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Breeding Timing Critical To Success

Spring is our time to reflect on the previous years successes and failures. This year I tried very hard to take to heart the advice I received from a Grainews reader. They told me that I was starting to sound pretty negative and I should remember to see my blessings. I really appreciated that little wake up call and they were totally right. We are all healthy here at Chikousky Farms, plus we are still here and able to farm again this year.

We have examined 2009 with a different outlook and concur that there isn’t a negative thing that happened to us that we cannot learn how to improve our management from. Even though we cannot change the weather there are things we can change such as how we utilize artificial insemination (AI) of our beef cows.


Here’s our plan on how we’re going to try and improve things for 2010.

When we compared the data we had for our AI conception rates from 2008 and 2009 we found a big difference between the two. In 2008 we were only achieving a 47% conception rate and most were bull calves. We thought that part of the problem was timing because my husband was working two off-farm jobs that made it difficult to time the breedings according to the protocol he was taught. The rule of thumb was that cows are bred 18 hours from the beginning of standing heat. But we really had no way of knowing for sure exactly when a cow first came into heat and we do not use hormone shots on our farm to synchronize. We rely on human observation and KAMAR strips (see below for description) to evaluate when an animal is in heat.

Then in 2009 we met a veterinarian in the U. S. that teaches his farmers to breed the cows at the first sign of heat (as soon as you observe the cow accepting being ridden). This is much sooner than we were taught and his theory is that although the amount of semen in a straw is much less than in natural service it only takes one to achieve pregnancy. He also said that no one is really sure how long it takes the egg to be released so he breeds early. We thought it was worth a try and started to breed as soon as we observed a cow accepting being ridden. Our conception rate for 2009 was 60% — a respectable increase of 13% more cows being settled on their first breeding.

To increase our accuracy at observing heats we like to use KAMAR heat detection strips from Select Sires ( are canvas patch with a plastic bubble in the center. It is glued to the tail head of the cow and when she is ridden a bubble breaks and turns red. The red is easily observed from a distance and as soon as we see them red we breed the cow.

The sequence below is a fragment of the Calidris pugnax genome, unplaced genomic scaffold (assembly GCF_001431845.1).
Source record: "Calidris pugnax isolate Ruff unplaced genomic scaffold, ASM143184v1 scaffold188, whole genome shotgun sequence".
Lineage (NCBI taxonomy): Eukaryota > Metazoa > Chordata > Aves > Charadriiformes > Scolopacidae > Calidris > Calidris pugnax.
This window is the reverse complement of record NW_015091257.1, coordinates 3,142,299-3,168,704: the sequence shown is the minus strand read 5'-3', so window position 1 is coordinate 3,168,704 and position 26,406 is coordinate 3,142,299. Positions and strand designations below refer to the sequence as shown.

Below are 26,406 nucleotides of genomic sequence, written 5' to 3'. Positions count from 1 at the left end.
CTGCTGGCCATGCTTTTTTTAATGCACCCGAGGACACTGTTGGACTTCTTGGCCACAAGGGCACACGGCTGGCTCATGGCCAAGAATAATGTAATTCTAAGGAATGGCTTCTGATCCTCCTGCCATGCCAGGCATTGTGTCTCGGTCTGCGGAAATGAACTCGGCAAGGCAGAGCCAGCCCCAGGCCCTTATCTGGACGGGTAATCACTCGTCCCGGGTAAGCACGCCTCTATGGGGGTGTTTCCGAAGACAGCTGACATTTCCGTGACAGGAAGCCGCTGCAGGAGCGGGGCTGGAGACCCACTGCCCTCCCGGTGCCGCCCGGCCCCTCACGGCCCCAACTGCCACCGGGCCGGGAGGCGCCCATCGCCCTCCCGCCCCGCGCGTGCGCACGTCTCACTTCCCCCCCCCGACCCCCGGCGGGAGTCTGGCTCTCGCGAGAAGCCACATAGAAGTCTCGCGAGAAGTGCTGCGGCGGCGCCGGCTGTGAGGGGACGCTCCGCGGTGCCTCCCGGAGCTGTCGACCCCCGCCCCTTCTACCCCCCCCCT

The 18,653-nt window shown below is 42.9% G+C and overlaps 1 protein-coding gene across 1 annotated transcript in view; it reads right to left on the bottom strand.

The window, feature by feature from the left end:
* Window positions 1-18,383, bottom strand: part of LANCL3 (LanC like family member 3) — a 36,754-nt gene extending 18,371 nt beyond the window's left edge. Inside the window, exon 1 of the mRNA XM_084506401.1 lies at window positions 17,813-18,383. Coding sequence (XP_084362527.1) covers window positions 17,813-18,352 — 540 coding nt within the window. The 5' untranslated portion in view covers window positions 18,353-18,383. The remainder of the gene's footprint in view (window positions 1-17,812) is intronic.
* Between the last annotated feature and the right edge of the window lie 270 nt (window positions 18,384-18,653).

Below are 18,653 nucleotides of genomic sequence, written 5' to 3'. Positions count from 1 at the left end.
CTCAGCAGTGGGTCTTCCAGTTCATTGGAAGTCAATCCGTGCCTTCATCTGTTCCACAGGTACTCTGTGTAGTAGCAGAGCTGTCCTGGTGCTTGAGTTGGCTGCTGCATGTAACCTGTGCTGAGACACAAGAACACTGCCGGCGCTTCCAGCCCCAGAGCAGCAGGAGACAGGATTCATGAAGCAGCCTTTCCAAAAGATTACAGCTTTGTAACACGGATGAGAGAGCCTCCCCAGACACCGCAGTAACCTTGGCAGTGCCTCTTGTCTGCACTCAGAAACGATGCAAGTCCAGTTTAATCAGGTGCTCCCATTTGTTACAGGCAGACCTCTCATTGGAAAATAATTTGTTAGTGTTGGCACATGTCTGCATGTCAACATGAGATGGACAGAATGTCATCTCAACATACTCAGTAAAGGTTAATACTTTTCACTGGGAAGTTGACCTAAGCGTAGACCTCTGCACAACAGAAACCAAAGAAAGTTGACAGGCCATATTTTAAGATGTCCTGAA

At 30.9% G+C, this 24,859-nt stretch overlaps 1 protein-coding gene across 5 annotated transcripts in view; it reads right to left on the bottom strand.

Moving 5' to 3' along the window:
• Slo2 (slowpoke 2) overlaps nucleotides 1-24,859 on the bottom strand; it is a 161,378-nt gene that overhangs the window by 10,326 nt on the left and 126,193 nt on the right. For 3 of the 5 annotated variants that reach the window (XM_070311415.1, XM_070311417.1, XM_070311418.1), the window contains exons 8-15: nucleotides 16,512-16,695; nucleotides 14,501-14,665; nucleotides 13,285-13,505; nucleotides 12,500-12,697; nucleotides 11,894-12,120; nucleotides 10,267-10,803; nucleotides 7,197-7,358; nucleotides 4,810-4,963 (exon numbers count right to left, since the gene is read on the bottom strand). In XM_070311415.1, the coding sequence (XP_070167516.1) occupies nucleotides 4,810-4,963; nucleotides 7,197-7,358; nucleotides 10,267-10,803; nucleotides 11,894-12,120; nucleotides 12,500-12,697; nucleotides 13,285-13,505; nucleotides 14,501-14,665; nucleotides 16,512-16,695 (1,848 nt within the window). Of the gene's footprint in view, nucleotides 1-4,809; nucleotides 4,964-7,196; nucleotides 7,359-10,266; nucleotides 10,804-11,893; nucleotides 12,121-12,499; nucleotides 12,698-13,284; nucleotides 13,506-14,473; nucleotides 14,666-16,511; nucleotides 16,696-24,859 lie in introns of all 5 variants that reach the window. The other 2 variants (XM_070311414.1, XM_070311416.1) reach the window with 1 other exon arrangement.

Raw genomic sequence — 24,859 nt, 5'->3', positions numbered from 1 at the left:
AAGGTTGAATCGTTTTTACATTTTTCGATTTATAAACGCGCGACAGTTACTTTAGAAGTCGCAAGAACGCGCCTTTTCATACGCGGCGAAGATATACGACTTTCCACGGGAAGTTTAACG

There is much anecdotal evidence on ways to increase the heifer to bull ratio at calving. Some people told us that putting apple cider in the water would increase the amount of heifers. It didn’t. But we have noticed that our change in AI timing has. This year we got 67% heifers from our AI calves.

There is some scientific evidence that supports the theory that gender influence stems from sperm survivability. The longer semen is in the cow waiting for the egg the better the chance of the X-chromosome fertilizing the egg and producing a heifer calf. “In this scenario, Y-chromosomes may not live as long as X-chromosomes. Thus, more of the Y-chromosomes die before the egg is ready to be fertilized, thus giving the X-chromosomes a better opportunity for fertilization,” notes Paul Fricke, University of Wisconsin extension dairy reproductive specialist.

This could be a good thing if you’re increasing your herd or a bad thing if all the calves are headed to the auction mart in the fall, I suppose, but I think it worked in our favor this year. The heifers we got were all from cows that have been consistent performers in our herd and the bull calf was from a cow that we selected for Gridmaker semen this year.


We use AI to both improve and preserve our genetics. Our herd sire is by far the quietest and easiest keeping bull we have ever had on the farm and by utilizing AI we can retain him for much longer. His genetics have allowed us to build our herd to be grass based and now we need to be able continue improving on his daughters with genetics from other grassbased herds. AI will allow us to be able to do that. We are very excited this year that a few grassbased Angus herds in Manitoba have decided to draw from their bulls and offer semen for sale this year. It shows confidence in the future of our industry and we are always happy to support those farmers.

There are costs involved with AI. Before my husband took the course to AI our own cows we used to have a technician come to our farm, but, again timing was difficult. The AI course he took cost $300 and was taught in a three-day seminar. Our first nitrogen tank was $100, used, which we have upgraded to a new one last year for $600. Semen cost is about $10 a straw and up. Other supplies needed are: OB gloves, AI gun and sleeves, lubricant, straw cutter, thermometer and an insulated travel mug. These supplies, besides the travel mug, can be purchased through the local veterinarian, local semen company representative or Gencor ( yearly contract for liquid nitrogen is $150.

Thanks again for the advice. We will definitely remember it as we move along evaluating our management techniques for every other aspect of our operation.

Debbie Chikousky farms with her family in Narcisse, Man. Visitors are always welcome. Contact Debbie at [email protected]

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